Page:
Aeroplane photographs are of greatest value in position warfare. In open warfare their use is not so great. Armies advance over areas of so great an extent that it is often impossible to take photographs and get the information from them before the area photographed has ceased to be of interest." Moreover, the defences conducted in open warfare are usually of so simple a nature as not to be visible in photographs. Machine guns are concealed in hedges or in the windows of houses, guns are fired in the open from sunken roads and the edges of woods. Protection is obtained by the utilization of natural cover. Such positions if they were occupied for any time would (unless elaborately camouflaged) betray themselves by the tracks made by men or vehicles approaching them; but if they are only occupied for a short period these tracks do not form. In open warfare therefore much more valuable results are obtained from airmen's reports than from their cameras. It is only when the enemy makes a stand for a few days on a definite line that photographs become valuable. During the first part of the German retreat from the Somme to the Hindenburg position in March 1917 air photographs were of little value. When however the British troops were held up by an outpost line in front of the main Hindenburg position photographs again became of use. On one occasion photographs were taken of a temporary enemy position, the photographs were brought back, developed and printed, and the results delivered by aeroplane to the divisional commander on that front in about an hour and a half. During a retreat in open warfare photographs can be used in watching the pushing forward of the enemy's communications and aerodromes, and during an advance in discovering what demolitions he has carried out.
We must now consider the tactical use of photographs. At the battle of Neuve Chapelle (1915) the maps used for the attack were simply ordinary topographical maps, with the enemy positions roughly marked. If defences are not of an elaborate nature, such a map may be sufficient. But when an attack is being made on a defensive system elaborately organized and several miles in depth, something more exact is necessary.
First of all thick wire entanglements must be faced. When these entanglements consist of several rows, each row from 20 to 50 yci. deep, wire cutters are useless, and gaps must be made either by artillery or tanks. In either case, for the ranging of the guns or for the drawing up of the plans for the tank attack, an accurate map of the wire entanglements is necessary. Numerous trench lines must be captured, dugouts both in the trench lines and in the terrain between the lines must be dealt with, machine-gun emplacements must be captured, and special arrangements must be made beforehand to subdue strong points of resistance, redoubts, fortified woods, farms, quarries, etc.
make the careful preparations necessary for an attack on such a position, not only the commander, but also his subordinates, must possess an accurate map of the position, which may be, and in the latter part of the war was, so deep that ground observation of its real defensive heart, the "battle zone," is impossible. The information then must come from the air, and moreover, though a competent airman may make valuable observations, the only means of plotting that network of trenches and other defensive organizations on to the map is by means of the aeroplane photograph. This may be defeated in some details by effective camouflage or by the successful use of natural cover, but in general an accurate map of the enemy's defences can be constructed from it - or rather, them, for a particular photo is or should be only one of a series which show the changing aspect of the ground as man's works are superimposed on it. Besides trenches, wire, and close defence positions of all sorts, the camera attacks the enemy's artillery positions. In some cases innocent ground begins, in succession photos, to show works, tracks and the like, until it becomes so definite that the balloons and the sound-rangers and flashspotters only confirm what is already certain. On the other hand, photo deductions may be doubtful or even impossible till the battery reveals itself to the other agencies by coming into action. In either case the work of the camera continues in aid of the artillery. Amongst the most important services rendered by the air photograph is that of recording the effects of bombardment upon battery positions, trenches, wire, strong points, dumps and communications.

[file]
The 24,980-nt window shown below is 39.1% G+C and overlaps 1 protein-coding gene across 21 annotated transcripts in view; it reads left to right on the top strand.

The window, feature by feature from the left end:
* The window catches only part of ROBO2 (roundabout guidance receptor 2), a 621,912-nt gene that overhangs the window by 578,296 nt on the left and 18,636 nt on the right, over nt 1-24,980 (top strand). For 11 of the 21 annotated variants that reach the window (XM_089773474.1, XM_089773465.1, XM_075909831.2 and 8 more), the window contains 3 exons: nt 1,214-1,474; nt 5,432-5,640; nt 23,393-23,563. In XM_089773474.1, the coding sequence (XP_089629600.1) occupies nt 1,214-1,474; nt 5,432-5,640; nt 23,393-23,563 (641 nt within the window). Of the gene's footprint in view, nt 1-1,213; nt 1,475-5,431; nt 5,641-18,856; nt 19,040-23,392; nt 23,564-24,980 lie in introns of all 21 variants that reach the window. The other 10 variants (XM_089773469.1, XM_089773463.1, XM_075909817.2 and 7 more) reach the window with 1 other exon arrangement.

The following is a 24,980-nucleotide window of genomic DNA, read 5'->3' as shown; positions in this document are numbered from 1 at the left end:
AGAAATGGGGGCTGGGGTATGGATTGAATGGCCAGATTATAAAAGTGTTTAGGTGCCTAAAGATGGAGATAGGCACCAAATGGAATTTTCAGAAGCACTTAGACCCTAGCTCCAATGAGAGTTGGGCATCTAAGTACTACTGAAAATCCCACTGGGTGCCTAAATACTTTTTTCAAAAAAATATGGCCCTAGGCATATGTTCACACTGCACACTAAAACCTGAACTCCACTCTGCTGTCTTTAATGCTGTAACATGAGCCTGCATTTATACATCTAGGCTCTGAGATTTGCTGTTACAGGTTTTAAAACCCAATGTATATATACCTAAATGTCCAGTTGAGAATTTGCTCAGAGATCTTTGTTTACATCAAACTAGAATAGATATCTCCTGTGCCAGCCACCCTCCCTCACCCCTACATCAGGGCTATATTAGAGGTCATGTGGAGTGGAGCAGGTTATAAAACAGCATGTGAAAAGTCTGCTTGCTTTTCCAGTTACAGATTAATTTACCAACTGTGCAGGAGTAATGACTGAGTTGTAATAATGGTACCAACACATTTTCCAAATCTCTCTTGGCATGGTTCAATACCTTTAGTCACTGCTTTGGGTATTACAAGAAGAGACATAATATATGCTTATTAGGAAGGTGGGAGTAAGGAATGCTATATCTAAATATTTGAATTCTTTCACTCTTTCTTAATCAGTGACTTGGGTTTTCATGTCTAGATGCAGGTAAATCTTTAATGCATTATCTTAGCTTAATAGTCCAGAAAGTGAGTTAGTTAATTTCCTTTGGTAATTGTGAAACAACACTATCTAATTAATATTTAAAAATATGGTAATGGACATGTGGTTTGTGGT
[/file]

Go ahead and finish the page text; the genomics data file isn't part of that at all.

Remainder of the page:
Photographs a re also of value in studying enemy organizations, roads and tracks used by the enemy, billets and positions of reserves, signal communications, buried cables, air telephone lines, light signal stations, railways (normal and light-gauge), unloading stations, ammunition and supply dumps, stations and railway sidings, hospitals and aerodromes.
(C. F. A.; F. C. H.) (C) Secret Service and Counter-intelligence. - The section of military intelligence known in Great Britain as I (b) is charged with two functions somewhat opposed in character, but having this in common, that the methods employed in each are, generally, secret. This factor makes it difficult to submit those functions to public dissection except on general lines; what follows, therefore, is confined within those limits.